Mental health problems seem to be on the rise in young people.
Mental health problems seem to be on the rise in young people.
Whether that’s because we’ve become better at diagnosing them, or there’s genuinely more pressure on young people nowadays with increasing exams and social media pressure, we don’t know. But what we do know, according to www.mentalhealth.org is that:
“10% of children and young people (aged 5-16) have a clinically diagnosable mental health problem, yet 70% don’t get appropriate interventions at a sufficiently early age”.
One of the main reasons for this is failing to spot the signs early on. Our mission as an agency (Osborne Cawkwell’s) is to help lower that number, by training tutors in how to recognise the symptoms of a range of mental health problems and knowing what to do if they suspect one of their students is struggling with one.
Some of the most common issues affecting young people are:
Depression: A mood disorder affecting how a person thinks, feels and is able to cope with daily activities to the point where it drastically inhibits their ability to live a normal life. Most of us feel sad, lonely or a bit rundown at times, but if these feelings persist for longer than 2 weeks, that is when it could be considered ‘depression’.
Anxiety: A term used to describe intense feelings of fear, panic or worry. This is often accompanied by physical sensations, such as heart palpitations, a dry mouth or feeling faint. Although unpleasant, anxiety is related to the ‘fight or flight’ response – our normal biological reaction to feeling threatened, and it can be controlled.
Eating Disorders: A range of conditions characterised by fear of food. For some people, focussing on food can be a way of masking underlying problems such as low self-esteem, negative body image and struggles with perfectionism. The two most common ones are:
Anorexia: A condition where individuals self-induce weight loss through limiting the amount of food they eat, forcing themselves to vomit, and exercising excessively.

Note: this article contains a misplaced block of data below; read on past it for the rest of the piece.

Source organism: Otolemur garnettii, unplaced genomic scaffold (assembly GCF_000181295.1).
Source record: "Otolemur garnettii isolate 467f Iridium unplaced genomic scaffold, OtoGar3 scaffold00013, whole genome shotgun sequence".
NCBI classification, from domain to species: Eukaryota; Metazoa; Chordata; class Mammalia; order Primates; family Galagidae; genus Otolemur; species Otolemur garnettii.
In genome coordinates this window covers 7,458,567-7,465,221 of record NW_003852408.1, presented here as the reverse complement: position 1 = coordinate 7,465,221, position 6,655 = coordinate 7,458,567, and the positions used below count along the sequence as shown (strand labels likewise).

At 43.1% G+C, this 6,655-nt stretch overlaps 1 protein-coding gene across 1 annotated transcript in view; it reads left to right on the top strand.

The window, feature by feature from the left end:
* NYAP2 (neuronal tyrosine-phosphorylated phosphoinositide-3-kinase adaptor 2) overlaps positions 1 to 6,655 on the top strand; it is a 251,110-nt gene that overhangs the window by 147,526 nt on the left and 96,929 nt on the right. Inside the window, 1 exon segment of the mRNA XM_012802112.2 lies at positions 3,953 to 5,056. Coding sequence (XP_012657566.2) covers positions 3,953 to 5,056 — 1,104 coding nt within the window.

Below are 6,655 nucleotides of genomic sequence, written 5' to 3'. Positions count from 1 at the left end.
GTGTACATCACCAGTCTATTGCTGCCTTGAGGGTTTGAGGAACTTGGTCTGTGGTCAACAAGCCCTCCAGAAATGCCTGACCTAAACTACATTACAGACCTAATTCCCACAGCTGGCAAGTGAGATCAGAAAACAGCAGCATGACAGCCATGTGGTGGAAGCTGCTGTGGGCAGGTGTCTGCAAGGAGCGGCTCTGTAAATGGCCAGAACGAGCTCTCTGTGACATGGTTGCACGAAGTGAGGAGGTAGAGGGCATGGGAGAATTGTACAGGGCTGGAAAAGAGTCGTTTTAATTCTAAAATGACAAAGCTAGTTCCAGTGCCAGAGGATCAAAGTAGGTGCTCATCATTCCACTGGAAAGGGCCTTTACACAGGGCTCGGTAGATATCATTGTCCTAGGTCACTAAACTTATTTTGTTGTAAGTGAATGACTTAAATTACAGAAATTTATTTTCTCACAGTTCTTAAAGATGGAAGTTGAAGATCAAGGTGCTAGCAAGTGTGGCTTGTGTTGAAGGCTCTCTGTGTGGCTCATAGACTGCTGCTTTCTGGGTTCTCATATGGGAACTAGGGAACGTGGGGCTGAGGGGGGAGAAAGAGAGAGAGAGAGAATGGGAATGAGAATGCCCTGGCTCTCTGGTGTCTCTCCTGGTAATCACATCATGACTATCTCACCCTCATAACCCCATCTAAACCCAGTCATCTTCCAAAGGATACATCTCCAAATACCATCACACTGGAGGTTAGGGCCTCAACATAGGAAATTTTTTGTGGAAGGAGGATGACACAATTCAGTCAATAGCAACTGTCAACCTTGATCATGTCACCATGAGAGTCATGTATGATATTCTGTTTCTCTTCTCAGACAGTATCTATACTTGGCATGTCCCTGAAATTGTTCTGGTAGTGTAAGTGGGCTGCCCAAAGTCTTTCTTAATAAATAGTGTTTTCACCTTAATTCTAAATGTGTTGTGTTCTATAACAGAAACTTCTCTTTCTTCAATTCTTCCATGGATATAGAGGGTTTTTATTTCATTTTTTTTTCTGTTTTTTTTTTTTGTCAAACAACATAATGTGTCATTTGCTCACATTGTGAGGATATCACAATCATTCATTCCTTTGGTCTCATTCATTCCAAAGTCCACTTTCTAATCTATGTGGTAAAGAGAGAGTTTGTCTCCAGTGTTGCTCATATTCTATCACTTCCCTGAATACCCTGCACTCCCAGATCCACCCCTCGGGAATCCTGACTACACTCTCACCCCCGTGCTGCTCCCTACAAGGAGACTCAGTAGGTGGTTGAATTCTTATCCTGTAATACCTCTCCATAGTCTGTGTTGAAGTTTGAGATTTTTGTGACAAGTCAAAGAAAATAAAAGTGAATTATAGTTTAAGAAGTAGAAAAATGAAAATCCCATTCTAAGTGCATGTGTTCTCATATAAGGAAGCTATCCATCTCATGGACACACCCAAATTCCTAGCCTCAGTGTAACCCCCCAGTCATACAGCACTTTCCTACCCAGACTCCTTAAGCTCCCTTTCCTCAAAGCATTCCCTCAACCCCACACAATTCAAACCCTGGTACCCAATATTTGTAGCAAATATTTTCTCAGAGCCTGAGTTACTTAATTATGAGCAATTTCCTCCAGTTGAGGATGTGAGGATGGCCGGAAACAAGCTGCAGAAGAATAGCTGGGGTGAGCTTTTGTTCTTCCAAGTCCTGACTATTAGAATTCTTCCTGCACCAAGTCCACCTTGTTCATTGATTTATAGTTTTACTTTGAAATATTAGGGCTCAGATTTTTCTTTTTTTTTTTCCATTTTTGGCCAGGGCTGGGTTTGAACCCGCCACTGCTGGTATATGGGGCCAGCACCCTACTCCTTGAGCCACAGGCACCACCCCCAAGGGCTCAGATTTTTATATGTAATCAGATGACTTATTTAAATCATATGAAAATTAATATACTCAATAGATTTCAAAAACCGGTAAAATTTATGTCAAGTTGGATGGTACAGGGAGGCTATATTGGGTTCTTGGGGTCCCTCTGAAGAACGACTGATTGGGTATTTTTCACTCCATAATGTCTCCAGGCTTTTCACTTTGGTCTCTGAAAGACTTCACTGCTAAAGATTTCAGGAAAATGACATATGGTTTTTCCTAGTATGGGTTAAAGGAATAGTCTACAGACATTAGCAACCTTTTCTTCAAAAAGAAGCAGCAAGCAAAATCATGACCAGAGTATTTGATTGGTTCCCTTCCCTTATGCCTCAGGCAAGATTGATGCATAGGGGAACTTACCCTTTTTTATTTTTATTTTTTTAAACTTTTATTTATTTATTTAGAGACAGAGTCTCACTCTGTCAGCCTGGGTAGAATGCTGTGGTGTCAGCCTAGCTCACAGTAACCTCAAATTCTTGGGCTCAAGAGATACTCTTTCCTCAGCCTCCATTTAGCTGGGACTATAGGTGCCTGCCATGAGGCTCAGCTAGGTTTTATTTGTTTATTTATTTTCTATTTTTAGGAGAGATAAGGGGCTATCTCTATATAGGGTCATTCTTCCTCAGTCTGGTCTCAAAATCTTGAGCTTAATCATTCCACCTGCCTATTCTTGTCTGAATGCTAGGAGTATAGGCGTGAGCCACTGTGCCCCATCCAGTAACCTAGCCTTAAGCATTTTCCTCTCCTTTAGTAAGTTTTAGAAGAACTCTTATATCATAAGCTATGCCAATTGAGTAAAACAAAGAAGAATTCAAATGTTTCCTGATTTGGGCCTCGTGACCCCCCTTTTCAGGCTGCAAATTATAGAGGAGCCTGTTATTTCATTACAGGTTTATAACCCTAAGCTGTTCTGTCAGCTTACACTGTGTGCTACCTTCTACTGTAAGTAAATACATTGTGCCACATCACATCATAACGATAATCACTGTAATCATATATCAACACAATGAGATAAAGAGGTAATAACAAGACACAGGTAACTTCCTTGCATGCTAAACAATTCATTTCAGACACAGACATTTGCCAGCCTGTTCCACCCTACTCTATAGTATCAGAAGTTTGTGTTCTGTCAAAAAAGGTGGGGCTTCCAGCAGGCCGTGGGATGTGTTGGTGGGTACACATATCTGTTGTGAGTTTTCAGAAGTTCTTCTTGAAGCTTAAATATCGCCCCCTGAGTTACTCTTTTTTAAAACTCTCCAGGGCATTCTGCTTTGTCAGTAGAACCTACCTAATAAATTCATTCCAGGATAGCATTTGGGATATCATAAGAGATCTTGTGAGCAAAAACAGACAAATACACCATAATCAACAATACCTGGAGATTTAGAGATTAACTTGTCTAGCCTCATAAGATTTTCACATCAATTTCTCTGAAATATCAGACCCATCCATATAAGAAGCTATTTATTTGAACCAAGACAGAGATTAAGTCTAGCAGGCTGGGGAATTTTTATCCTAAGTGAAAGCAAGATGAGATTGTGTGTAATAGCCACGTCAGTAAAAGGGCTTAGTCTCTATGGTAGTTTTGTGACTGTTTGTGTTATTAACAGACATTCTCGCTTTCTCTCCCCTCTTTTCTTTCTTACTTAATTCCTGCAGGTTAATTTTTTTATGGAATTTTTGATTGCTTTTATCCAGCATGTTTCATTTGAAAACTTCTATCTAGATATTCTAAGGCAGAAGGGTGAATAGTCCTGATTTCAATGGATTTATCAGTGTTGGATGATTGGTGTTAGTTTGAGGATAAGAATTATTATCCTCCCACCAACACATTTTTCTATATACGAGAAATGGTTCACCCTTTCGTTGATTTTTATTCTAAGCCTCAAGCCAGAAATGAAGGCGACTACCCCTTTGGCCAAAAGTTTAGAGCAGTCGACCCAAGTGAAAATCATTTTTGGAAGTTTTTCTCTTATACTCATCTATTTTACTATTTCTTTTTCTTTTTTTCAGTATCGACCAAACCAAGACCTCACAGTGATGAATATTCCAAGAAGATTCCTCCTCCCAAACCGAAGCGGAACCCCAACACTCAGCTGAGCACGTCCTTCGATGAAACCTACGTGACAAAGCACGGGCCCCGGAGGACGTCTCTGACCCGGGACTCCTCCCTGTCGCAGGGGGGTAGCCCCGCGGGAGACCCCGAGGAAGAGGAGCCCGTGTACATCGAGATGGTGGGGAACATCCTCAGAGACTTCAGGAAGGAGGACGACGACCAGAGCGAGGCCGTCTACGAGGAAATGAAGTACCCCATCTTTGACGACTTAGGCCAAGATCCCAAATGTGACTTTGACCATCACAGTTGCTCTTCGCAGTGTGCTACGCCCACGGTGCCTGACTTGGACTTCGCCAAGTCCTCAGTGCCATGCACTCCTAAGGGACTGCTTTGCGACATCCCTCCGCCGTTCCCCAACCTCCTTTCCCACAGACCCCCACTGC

Bulimia: Sufferers binge on large quantities of food, then purge it from their body by forcing themselves to be sick.
Body Dysmorphic Disorder (BDD): Sufferers of BDD tend to obsess over one or more perceived flaw in their physical appearance. These flaws often appear very slight to other people or can only be seen by the sufferer. For those with BDD, these obsessions and behaviours can cause emotional distress and have a significant impact on their ability to carry on with day-to-day life.
How to spot mental health problems in young people
Each mental health problem will have its own specific set of signs and symptoms, but generally speaking, the most common ones to look out for include:
Suddenly seeming fatigued all the time
Difficulty concentrating or remembering details
Loss of interest in activities or hobbies previously enjoyed
Feeling bored all the time/not looking forward to anything
Not wanting to see friends; isolating oneself
Letting school work slip, when previously used to care about it
Irritability or lack of patience
Most teenagers will display at least one of these symptoms. However, if you notice they’re regularly displaying three or more, it’s important to tell someone. If left untreated, it can sometimes lead to self-harm and in the worst cases, attempts at suicide.
What to do if you suspect your student is suffering from a mental health problem
You should always try to establish an overall understanding of the student’s lifestyle.Pay particular attention to body language, speech and mood, since changes in these are good indicators that all is not well.